Time has flown for the co-ed a cappella choir of Temple Owls, who will celebrate their newly released EP, titled “Owl or Nothing,” with a concert March 30 at Rock Hall.
“It’s been a lot of hard work,” said Kevin Chemidlin, a junior computer science major and president of OwlCappella. “Now we’ve reached the top of the roller coaster, and we can let our hands go and enjoy the ride.”
After being founded in Fall 2010, members of OwlCappella have seen the group progress from its early days opening for already established a cappella groups at Temple like the all-male Broad Street Line, to now recording their audiences’ favorite songs for their new EP, available online on March 26.
OwlCappella is no stranger to performing under pressure, after singing for Mayor Michael Nutter and at a Phillies game, along with performing at Radio City Music Hall in New York City. Recording “Owl or Nothing” with Silvertone Studios in Ardmore, Pa., however, presented challenges of its own that ultimately united the group, members said.
Each group member was recorded individually at the studio, singing his or her section’s part of every song. The group’s music director, Tyler Poletis, a senior music education major, conducted each singer during their personal recordings. Individual recordings allowed OwlCappella to edit its songs more effectively, though it was a time-consuming and ultimately more expensive process.
Luckily for OwlCappella, it surpassed its fundraising goals with the help of the crowdfunding website Indiegogo, where donors can contribute a desired amount to the a cappella group’s cause. In order to provide an interactive experience for donors, OwlCappella set up a reward system for donors based on the contributed sum.
“We [wanted donors] to get involved as well,” said Gray Tennis, junior sociology major and OwlCappella’s vice president, who led fundraising efforts, said. “So it’s not just donating to a faceless cause.”
Five dollars earned donors a personal thank-you email, with $25 earning them an automatic copy of the EP upon its release. Donations of $500 garnered a private performance.
“You can do more with the sound,” Chemidlin said, explaining the benefits of OwlCapella’s costly recording tactics. “You have more control. You can edit sounds. In a song, if you want the sopranos to be louder, you can just bring them up, whereas if it was all together, there’s no way to do that.”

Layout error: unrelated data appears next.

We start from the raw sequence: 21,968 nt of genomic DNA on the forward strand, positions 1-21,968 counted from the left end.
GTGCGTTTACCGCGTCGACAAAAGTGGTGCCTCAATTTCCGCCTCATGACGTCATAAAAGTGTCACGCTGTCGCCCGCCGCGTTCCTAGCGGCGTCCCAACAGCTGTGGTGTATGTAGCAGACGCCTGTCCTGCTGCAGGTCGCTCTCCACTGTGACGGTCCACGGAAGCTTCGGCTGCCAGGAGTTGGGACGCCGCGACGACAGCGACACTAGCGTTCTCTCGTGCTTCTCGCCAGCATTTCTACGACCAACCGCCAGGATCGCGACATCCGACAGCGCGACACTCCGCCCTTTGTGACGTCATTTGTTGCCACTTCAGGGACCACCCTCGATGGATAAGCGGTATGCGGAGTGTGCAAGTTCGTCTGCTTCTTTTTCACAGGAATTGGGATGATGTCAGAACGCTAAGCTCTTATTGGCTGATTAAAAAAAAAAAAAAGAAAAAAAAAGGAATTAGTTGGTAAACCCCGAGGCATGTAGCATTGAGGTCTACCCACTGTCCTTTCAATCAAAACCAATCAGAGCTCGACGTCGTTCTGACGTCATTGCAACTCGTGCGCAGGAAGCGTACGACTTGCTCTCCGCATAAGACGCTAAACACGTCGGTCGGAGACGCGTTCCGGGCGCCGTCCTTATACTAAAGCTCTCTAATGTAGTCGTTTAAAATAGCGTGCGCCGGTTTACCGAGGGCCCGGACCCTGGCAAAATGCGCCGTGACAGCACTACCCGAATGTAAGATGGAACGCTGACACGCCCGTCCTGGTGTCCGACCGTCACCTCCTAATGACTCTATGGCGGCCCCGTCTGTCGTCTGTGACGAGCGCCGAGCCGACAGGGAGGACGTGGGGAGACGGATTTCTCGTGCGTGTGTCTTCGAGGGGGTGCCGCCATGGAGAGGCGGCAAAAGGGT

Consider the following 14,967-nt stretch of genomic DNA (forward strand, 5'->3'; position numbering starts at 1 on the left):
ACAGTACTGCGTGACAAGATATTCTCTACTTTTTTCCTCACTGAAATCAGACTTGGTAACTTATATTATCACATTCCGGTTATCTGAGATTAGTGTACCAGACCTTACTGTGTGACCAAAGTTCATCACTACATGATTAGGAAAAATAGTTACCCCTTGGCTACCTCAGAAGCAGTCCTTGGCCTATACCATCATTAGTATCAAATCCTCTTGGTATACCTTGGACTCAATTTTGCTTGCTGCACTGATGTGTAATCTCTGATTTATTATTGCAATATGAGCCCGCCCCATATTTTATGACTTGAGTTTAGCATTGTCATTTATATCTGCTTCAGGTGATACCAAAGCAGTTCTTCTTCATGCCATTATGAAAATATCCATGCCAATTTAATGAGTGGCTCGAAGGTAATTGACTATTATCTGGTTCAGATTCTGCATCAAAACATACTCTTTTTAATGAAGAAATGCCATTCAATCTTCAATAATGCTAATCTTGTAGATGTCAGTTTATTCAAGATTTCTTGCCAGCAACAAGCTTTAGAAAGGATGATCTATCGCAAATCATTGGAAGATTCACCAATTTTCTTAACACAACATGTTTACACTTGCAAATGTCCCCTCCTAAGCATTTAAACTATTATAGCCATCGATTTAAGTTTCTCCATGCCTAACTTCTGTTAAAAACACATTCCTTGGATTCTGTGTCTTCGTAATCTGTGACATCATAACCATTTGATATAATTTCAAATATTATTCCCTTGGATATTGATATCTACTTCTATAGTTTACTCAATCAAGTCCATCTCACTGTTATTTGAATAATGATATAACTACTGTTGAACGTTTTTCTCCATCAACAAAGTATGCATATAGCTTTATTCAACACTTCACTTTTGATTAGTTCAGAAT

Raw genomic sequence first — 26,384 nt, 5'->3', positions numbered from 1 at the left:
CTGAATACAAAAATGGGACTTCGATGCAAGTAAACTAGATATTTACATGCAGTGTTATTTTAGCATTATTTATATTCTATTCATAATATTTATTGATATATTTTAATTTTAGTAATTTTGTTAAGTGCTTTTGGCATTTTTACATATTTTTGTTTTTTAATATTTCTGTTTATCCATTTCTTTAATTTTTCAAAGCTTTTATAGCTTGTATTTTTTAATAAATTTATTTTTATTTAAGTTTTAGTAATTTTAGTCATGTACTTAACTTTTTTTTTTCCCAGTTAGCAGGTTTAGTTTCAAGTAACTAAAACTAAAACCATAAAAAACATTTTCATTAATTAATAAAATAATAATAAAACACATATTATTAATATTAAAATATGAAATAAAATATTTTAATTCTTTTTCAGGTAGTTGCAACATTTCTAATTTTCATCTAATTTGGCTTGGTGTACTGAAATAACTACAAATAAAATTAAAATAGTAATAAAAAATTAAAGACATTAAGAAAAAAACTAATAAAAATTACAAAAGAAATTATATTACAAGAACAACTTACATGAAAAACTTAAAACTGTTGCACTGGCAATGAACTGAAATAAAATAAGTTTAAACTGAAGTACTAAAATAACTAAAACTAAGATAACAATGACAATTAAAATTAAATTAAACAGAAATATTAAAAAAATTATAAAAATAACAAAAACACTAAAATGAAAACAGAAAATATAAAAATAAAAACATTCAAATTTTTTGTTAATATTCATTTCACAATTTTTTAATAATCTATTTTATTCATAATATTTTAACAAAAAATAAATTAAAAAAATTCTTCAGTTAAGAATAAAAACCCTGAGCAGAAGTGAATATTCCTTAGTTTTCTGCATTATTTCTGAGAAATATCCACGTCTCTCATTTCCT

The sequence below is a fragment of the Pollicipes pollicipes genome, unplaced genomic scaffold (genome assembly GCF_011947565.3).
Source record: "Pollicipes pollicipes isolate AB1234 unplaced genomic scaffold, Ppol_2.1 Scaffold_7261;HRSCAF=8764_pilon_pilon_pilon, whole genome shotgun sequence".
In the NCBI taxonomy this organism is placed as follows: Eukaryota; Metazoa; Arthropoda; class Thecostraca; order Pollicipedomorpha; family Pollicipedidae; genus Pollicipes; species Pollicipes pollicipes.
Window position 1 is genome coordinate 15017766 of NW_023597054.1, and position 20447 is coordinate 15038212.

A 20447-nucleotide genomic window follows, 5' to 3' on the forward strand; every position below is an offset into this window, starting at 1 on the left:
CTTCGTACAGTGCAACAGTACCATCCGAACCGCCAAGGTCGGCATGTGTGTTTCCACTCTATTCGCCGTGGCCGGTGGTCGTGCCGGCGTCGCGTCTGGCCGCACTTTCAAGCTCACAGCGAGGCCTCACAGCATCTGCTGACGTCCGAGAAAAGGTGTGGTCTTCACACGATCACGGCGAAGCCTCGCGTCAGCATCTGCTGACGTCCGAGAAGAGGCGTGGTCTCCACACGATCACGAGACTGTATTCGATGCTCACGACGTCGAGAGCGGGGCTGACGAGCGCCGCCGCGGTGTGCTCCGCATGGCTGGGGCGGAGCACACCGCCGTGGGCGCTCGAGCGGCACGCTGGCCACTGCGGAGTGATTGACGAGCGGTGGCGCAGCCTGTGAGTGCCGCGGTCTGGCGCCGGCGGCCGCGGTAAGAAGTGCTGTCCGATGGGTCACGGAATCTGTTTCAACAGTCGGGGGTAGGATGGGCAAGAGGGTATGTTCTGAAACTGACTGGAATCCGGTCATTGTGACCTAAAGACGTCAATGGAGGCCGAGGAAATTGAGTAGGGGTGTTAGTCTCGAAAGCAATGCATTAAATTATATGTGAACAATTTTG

Some pressure resulted from the individual recordings, but Chemidlin said every member was well-prepared and ready to perform.
“I’m going to remember [the experience] really fondly for the rest of my life,” Tennis said.
OwlCappella members always manages to have fun together, Tennis added, even when they are hard at work and dedicating large amounts of their time to group efforts.
Chemidlin agreed and said that OwlCappella has “never been closer as a group.”
“It was kind of like a retreat,” Chemidlin said. “It was a cool setting because [the recording studio] was a house. It was one of the most fun weeks I’ve ever had, so much more than I thought it was going to be.”
The recording studio itself is located in the home of Alfred Goodrich, the producer and engineer at Silvertone Studios.
“He was such a nice guy,” said Jennifer DiBartolomeo, a junior psychology major.
She added that recording and editing the five songs on the EP was “one of [OwlCappella’s] biggest time commitments,” though significant time is always dedicated to preparing for their concerts.
As one of the original members of the group, DiBartolomeo was drawn to OwlCappella’s co-ed group make-up. Its founder, Bexx Rosenbloom, was a former member of Singchronize, Temple’s only all-female a cappella group, who wanted an a cappella group available to both men and women. An advantage to a co-ed choir is that there is a wider selection of songs to choose from when all vocal parts are included, DiBartolomeo said.
This allowed for a unique selection of songs on their EP, varying from hip-hop/rap songs, to upbeat pop, indie and punk. Chemidlin said that the diversity in song choice on the EP is something he’s immensely proud of. The songs on the EP have been performed by OwlCappella largely last semester, and are considered both group and audience favorites.
Tennis said he hopes the release of the EP will allow OwlCappella to reach more members of the community, particularly since it’s going to be available online starting March 26 through iTunes, Spotify, Amazon and Pandora. Chemidlin called the release to the Internet a “huge tool for exposure,” as audiences who enjoy performances will be able to download OwlCappella’s music after the EP’s release.
“I definitely see the performance offers continuing,” Poletis said, referencing the group’s experience singing at past community events. “From here it’ll only go up.”
As the first recorded work by OwlCappella, which obtained all rights to its songs, “Owl or Nothing” will provide a sense of professionalism, as Chemidlin and Tennis both said.
The concert, at 7:30 p.m. on March 30, will debut new songs OwlCappella has been working on, and will be a celebration, Chemidlin said, of the EP’s release. Physical copies of the EP will be sold for the first time for $5 at the concert, which itself is free of charge. Plans to record again are currently in the works, as many group members are excited by the possibility of working on another EP or even full-length album.
“Whatever the group wants to do,” Chemidlin said. “Whatever opportunities come our way, we’ll take advantage of. I know we’ll record again, because that week was just too much fun.”
Erin Edinger-Turoff can be reached at email@example.com.